What were the main silver trends of 2019? In this article we run through the year’s key supply, demand and price catalysts.
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The silver price spent the first five months of 2019 unable to break past US$16.50 an ounce, but then climbed steadily to gain 7.6 percent year-to-date. The gray metal hit a three year high of US$19.57 on September 4 — a US$5.19 increase from its May low of US$14.38.
While gold’s sister metal was unable to lock in the same gains, the geopolitical unrest and economic concerns that made gold appealing as a safe haven to investors also benefited silver to a lesser extent.
As the year comes to a close, the Investing News Network (INN) is looking back at the main silver trends of 2019, from the impact of the US Federal Reserve’s three interest rate cuts to widespread geopolitical uncertainty and weak investor sentiment.
Silver trends Q1: Silver can’t break US$16 level
The year started with silver trading for US$15.46, reversing some of the losses the metal experienced at the end of 2018. The first 45 days of 2019 were marked with gains for the versatile metal, which hit its quarterly high in mid-February at US$16.04.
As the US dollar strengthened and equities rallied, the price of silver began to slip, but it was able to tread water at the US$15 mark through March.
In a Q1 report, FocusEconomics noted that the white metal was negatively impacted in late February and early March by expectations that an end to the US-China trade war was in sight. The possibility of the long-awaited trade agreement was positive for the greenback, which placed pressure on silver.
However, news that the Fed would not raise interests rates throughout 2019 was positive for the precious metals sector, and it helped move the price of silver to US$15.41 in mid-March before the metal began what would become a 60 day descent.
“After the Fed’s dovish turn at its March FOMC meeting, renewed investor appetite pushed up (silver) prices modestly,” stated FocusEconomics analysts.
Silver trends Q2: Silver slips below US$15 mark
Despite being rangebound for Q1, during the second quarter analysts remained optimistic silver would outperform gold in the mid to long term.
Randy Smallwood, president and CEO of Wheaton Precious Metals (TSX:WPM,NYSE:WPM), told INN at the Prospectors and Developers Association of Canada convention in early March, “Silver always lags gold, but when it moves, it’ll outperform.”
He elaborated, “Silver itself has gone from US$13 to US$16 (previously), and that percentage gain is much more than we have seen in gold over the last couple of months, so it always outperforms … but the negative is that it outperforms in both directions.”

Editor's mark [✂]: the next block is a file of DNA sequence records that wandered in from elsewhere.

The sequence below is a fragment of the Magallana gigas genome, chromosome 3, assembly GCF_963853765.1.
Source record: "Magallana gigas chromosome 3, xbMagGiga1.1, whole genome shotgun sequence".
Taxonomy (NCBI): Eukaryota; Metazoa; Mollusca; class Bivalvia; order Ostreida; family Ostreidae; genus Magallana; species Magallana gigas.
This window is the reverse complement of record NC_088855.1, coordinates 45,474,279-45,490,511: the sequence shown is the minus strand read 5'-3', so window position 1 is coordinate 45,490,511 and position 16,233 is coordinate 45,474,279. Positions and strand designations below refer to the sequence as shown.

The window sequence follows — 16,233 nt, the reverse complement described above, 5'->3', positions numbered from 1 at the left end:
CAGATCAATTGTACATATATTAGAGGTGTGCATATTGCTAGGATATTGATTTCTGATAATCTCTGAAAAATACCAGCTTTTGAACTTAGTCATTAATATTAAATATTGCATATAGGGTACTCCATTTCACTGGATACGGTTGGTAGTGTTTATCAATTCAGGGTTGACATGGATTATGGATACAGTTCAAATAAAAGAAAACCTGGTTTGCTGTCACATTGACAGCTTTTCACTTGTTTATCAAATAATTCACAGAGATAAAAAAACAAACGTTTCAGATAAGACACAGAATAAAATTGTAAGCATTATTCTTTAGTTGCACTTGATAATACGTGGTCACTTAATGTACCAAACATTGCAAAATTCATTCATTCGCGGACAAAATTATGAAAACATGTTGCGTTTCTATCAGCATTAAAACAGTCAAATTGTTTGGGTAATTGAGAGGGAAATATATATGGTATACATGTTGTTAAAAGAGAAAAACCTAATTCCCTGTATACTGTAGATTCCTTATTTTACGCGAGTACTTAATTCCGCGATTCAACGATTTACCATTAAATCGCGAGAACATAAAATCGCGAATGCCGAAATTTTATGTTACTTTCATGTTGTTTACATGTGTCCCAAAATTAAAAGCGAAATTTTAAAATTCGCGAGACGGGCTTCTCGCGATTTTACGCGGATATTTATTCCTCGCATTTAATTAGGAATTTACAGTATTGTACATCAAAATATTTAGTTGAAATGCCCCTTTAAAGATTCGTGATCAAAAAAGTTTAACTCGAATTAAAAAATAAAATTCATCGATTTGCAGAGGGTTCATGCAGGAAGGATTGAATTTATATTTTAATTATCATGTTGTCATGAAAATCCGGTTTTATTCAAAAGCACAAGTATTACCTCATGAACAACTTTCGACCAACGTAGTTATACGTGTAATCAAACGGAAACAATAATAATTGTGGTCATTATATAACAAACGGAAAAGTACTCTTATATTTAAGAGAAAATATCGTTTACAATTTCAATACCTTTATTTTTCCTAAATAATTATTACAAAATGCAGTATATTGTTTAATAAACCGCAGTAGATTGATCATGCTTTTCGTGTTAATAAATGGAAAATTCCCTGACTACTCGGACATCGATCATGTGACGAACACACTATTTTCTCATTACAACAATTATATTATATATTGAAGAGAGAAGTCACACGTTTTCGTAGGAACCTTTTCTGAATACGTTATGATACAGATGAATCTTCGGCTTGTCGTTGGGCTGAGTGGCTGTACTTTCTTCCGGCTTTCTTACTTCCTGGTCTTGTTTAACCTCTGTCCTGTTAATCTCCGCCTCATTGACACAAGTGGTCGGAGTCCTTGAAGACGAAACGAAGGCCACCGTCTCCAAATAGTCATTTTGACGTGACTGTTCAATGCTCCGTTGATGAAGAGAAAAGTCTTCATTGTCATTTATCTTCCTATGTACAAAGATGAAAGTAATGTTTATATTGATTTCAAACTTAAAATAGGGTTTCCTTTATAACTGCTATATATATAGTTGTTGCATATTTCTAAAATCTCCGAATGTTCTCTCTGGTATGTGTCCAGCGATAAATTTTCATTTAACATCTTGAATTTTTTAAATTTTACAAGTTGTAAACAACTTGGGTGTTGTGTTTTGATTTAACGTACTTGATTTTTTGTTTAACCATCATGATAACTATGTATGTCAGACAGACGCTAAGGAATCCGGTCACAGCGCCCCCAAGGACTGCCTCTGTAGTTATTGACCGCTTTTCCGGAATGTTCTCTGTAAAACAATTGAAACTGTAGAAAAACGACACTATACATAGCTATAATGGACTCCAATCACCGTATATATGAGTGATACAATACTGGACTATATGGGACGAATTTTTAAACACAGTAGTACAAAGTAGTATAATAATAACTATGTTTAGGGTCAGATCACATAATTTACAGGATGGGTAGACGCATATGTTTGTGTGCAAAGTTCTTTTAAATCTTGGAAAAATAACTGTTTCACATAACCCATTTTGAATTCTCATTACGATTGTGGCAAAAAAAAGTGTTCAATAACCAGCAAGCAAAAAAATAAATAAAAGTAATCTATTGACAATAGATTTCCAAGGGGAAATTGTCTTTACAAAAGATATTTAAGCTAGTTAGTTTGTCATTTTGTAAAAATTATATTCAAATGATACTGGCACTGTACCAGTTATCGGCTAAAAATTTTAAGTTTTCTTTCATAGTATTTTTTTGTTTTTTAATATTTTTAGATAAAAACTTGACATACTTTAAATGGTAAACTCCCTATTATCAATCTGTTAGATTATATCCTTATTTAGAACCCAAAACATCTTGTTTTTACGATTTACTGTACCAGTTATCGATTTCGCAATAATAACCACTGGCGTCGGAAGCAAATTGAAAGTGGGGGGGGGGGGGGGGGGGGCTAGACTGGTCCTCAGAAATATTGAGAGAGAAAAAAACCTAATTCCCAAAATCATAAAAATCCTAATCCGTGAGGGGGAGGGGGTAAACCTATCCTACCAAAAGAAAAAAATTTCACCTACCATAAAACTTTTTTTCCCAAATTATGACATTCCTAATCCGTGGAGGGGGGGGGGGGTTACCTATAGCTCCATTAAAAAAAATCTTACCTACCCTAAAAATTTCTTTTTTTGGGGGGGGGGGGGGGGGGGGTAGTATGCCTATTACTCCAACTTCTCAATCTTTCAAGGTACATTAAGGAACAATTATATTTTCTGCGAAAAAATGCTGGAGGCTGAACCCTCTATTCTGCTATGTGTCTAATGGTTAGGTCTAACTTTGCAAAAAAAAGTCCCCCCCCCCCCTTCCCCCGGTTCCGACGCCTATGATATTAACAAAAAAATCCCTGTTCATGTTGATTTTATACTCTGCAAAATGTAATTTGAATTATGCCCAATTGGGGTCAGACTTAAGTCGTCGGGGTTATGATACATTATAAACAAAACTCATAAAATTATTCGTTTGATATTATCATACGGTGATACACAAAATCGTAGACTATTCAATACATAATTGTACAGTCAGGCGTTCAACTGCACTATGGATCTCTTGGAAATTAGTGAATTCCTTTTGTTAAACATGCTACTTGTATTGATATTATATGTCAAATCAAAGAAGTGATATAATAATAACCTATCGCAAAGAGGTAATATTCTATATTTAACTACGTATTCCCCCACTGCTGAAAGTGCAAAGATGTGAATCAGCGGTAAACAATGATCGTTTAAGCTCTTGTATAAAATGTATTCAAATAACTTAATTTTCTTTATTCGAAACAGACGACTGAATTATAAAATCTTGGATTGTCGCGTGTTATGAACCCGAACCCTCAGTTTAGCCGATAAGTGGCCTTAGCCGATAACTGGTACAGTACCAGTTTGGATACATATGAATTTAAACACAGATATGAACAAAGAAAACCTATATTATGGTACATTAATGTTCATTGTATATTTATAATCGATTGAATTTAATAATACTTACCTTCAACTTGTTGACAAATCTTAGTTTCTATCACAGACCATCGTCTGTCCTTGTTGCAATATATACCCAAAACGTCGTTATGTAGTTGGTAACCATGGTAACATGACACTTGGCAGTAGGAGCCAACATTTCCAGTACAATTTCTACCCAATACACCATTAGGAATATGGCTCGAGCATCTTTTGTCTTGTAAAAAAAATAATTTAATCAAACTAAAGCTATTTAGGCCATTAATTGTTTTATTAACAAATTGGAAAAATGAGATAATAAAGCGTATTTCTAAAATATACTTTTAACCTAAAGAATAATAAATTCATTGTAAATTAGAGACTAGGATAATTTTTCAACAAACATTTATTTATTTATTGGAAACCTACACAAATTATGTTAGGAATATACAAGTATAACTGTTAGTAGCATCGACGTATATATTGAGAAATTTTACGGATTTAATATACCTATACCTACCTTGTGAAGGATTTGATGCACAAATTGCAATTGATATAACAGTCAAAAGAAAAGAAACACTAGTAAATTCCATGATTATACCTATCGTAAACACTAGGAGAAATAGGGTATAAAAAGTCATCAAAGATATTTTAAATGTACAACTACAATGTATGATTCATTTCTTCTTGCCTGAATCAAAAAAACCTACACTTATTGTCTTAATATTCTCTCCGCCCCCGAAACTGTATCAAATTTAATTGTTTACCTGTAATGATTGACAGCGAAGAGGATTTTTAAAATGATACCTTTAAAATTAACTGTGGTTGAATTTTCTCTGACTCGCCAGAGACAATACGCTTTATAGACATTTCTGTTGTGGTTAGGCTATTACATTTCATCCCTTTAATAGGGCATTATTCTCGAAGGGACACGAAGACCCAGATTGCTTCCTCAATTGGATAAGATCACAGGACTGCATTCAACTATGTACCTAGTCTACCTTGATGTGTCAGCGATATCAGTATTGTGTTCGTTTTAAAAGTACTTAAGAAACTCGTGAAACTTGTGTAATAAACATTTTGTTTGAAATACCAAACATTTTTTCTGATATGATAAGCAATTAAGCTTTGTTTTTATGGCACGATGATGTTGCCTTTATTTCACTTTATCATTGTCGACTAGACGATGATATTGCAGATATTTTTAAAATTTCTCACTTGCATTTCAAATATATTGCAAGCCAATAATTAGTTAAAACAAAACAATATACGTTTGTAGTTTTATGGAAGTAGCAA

Citing an increase in demand for silver as an industrial metal, Smallwood said he was more bullish on silver than its yellow counterpart.
While an April report from the World Silver Survey noted that silver demand hit a three year high in 2018, the same could not be said for the price of the gray metal for the 30 day period.
Mid-month the price fell below US$15 to US$14.95, its lowest point since December 2018. The metal continued its spiral lower as relations between Beijing and Washington appeared to warm and a trade deal seemed possible once again.
A strong US dollar further compounded silver’s growth, driving the price down to US$14.38 on May 17.
By the end of the month, relations between the US and China had begun to sour, weighing on global equities, and the greenback fell from a two year peak. Additionally, there was confidence that the Fed would not hike interest rates, and would instead lower the cost to borrow. All of these factors helped precious metals.
“After the US Federal Reserve said it would remain patient, the market has taken this as a positive cue and has started to price in the greater probability of a rate cut,” she added.
June saw the price of silver begin to move higher; however, it still severely lagged gold, as was evident through the disparity in the gold-silver ratio, which sat at 91.5 to 1 on June 10.
The contrast in price highlighted a value opportunity, according to many sector watchers.
“I think silver is the place to be from this 90 to 1 ratio. You don’t have to jump in all at once, if it does go to 100, but certainly accumulate silver at these levels; you’re buying it for less than most primary silver miners can produce it. You’re getting it at a ratio that’s a historic good value,” David Morgan of the Morgan Report said at the time.
“This is a once in 26 year opportunity. We haven’t had this high of (a) gold-silver ratio for 26 years. And it usually doesn’t stay here very long.”
Silver trends Q3: Silver records largest quarterly gain
After spending the first half of 2019 relatively flat and locked below US$16, silver began showing its much-anticipated promise, displaying its greatest quarterly growth for the year.
Propelled by dovish sentiment from the Fed, the gray metal started the period trading at US$14.97, and quickly picked up momentum to reach highs not seen since 2016, when it peaked at US$16.49. By the end of the month, silver had gained 8 percent to sell for US$16.40.